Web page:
The eye. It´s obvious – the diffrence between seeing and being seen. The associative field is endless. Examples abound: the myriad nuances of the interplay between artist and viewer; Polyphemos blinded by Ingen (No – one); the charge of heavy symbolism from both Spanish surrealism and Russian realism filling the film; and… Because Anna Nordquist Andersson constructs her works in a forcefield of myths and realities, I want to start by limiting it to one single decisive image sequence. One movement only when, in Sommaren med Monica (One summer with Monica), Harriet Andersson unexpectedly turns from a facial close-up and looks into the camera towards the cinema audience. The viewer viewed. Perspective and position reversed, as well as the proportions. For what we´re talking about here is in fact relationships. While they can be discussed in social, structural or personal terms, distance is no less important. For distance determines the movement´s intensity simultaneously distancing and approaching in the manner Anna Nordquist Andersson demonstrated in her work Bälg (Bellows) at Galleri Ping Pong in Malmö. This was a performance where the prospect became the everyday life outside. A close-up, through one simultaneously seen through an apparatus thus creating distance. The same with space captured by the camera. Segments moved to another place. Then suddenly close-ups of distant perspectives again, which at the same time are experienced as increasingly dizzying. These are removes that perforate space, settings and accepted contexs. The eye carves rooms inside rooms, a process predicated on movement and shifts much like a labyrinth. There you are confined within repetitions while the space opens upwards. It´s like a double-exposure of the Knossos labyrinth and Icarus´fall, two sides of the same myth. All this comes about by turning the eye into the camera, this the eye of technology, this mechanical eye. By cutting segments of rooms and moving them to other rooms, by shortening distance but retaining the effect of the distant perspective. The opposite then becomes the truncated spaces in the labyrinth and interrupted conceptions. The eye imprisoned in the present. A close-up as well, one that would only be too glad to change places with an uninterrupted movement, were it only possible.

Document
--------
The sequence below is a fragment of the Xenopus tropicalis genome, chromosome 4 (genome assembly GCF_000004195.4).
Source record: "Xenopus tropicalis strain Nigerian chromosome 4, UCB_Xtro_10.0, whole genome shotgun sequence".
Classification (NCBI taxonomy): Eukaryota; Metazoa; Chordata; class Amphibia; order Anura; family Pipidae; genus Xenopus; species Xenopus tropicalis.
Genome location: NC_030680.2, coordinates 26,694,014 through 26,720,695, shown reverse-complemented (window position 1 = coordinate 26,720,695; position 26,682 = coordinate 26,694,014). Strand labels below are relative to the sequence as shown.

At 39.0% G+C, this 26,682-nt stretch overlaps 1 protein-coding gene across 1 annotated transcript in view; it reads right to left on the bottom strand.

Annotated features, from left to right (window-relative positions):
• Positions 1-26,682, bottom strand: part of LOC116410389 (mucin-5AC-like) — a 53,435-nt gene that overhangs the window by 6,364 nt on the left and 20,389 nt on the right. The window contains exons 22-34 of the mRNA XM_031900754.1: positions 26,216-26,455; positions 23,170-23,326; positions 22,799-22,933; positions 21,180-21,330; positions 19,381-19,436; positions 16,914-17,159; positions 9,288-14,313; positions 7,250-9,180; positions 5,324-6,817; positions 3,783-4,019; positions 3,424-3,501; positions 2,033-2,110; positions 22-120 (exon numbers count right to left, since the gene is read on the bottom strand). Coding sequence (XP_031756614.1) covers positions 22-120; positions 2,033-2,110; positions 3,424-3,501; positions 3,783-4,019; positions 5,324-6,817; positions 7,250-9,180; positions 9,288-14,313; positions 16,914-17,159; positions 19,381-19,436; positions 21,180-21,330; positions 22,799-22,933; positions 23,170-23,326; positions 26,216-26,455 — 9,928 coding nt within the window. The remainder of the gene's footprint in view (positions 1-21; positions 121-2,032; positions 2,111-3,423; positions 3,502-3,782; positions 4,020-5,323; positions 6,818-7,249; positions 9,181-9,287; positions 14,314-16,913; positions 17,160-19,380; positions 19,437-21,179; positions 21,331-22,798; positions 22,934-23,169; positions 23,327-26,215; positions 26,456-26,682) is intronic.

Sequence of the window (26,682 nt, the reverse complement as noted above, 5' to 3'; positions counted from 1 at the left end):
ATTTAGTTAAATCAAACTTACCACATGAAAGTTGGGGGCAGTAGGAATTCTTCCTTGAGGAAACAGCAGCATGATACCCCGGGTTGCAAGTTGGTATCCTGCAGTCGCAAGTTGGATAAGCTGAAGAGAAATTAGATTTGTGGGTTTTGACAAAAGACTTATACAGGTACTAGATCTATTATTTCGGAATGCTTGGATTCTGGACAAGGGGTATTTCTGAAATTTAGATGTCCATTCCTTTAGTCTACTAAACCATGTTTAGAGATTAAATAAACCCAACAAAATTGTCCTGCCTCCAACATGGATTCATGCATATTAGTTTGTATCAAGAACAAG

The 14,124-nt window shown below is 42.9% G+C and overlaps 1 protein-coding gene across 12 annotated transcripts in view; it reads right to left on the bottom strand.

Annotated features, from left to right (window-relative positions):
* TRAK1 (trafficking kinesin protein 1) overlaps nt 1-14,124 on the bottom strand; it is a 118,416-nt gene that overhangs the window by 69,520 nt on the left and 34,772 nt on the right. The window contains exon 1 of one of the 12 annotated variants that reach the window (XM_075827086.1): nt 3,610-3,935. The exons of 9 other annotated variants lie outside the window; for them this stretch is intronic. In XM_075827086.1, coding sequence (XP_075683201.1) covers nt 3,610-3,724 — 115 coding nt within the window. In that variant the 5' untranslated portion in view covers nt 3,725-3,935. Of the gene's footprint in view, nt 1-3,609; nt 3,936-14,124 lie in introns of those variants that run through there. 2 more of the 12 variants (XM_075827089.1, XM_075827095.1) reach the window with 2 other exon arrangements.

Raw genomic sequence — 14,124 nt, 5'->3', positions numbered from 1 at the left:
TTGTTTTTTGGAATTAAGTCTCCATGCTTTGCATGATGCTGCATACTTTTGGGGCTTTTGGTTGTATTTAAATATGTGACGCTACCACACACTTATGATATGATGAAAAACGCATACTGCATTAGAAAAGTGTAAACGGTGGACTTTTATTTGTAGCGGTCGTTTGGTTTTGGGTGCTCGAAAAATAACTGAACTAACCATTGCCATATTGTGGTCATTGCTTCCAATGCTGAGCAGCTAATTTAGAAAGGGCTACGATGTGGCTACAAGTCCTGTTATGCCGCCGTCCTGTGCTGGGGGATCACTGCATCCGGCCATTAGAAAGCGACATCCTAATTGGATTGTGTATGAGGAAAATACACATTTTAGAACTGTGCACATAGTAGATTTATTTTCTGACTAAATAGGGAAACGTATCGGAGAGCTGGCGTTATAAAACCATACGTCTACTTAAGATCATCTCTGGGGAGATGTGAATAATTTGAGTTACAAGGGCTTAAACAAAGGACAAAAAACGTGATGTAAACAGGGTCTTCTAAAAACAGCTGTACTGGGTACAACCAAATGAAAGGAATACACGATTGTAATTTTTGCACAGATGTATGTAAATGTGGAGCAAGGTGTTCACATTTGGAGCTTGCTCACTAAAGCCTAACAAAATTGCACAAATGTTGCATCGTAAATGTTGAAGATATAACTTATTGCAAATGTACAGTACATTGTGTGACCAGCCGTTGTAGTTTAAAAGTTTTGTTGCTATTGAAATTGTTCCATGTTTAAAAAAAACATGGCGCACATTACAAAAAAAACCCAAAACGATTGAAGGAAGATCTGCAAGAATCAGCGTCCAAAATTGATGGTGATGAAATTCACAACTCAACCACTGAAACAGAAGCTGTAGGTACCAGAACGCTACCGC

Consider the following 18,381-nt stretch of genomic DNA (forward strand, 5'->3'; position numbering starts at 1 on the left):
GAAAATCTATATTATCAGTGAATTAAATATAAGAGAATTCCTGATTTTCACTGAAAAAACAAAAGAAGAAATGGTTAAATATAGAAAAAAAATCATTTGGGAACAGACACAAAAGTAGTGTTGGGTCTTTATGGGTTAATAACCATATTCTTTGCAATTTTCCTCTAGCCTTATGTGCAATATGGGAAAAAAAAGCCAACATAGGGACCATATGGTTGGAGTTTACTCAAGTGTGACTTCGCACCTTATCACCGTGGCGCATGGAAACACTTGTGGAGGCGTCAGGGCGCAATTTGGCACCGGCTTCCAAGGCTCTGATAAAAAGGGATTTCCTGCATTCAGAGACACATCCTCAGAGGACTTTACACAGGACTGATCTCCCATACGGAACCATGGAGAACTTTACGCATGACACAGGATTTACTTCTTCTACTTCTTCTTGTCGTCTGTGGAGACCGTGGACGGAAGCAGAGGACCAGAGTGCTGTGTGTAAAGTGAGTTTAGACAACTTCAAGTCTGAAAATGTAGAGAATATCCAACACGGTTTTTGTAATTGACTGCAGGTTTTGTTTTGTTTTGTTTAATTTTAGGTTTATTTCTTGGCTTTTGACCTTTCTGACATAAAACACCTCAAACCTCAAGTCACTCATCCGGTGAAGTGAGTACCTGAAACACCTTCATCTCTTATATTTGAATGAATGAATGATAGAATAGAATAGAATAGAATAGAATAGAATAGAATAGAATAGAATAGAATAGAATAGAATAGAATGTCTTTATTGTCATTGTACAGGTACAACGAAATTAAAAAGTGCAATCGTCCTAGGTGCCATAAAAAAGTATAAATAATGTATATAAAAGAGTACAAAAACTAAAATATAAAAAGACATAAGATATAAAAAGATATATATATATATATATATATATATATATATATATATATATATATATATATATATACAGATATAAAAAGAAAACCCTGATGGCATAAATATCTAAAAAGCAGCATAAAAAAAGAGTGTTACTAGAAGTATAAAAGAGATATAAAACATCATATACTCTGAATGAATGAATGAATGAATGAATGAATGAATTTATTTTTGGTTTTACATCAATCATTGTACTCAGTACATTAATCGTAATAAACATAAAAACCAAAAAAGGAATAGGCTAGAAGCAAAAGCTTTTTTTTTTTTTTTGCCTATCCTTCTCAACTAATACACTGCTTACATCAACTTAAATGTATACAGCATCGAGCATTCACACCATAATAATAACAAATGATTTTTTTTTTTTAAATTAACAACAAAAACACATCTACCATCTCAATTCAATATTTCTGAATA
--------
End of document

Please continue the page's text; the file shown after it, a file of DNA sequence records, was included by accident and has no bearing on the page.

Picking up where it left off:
Thomas Millroth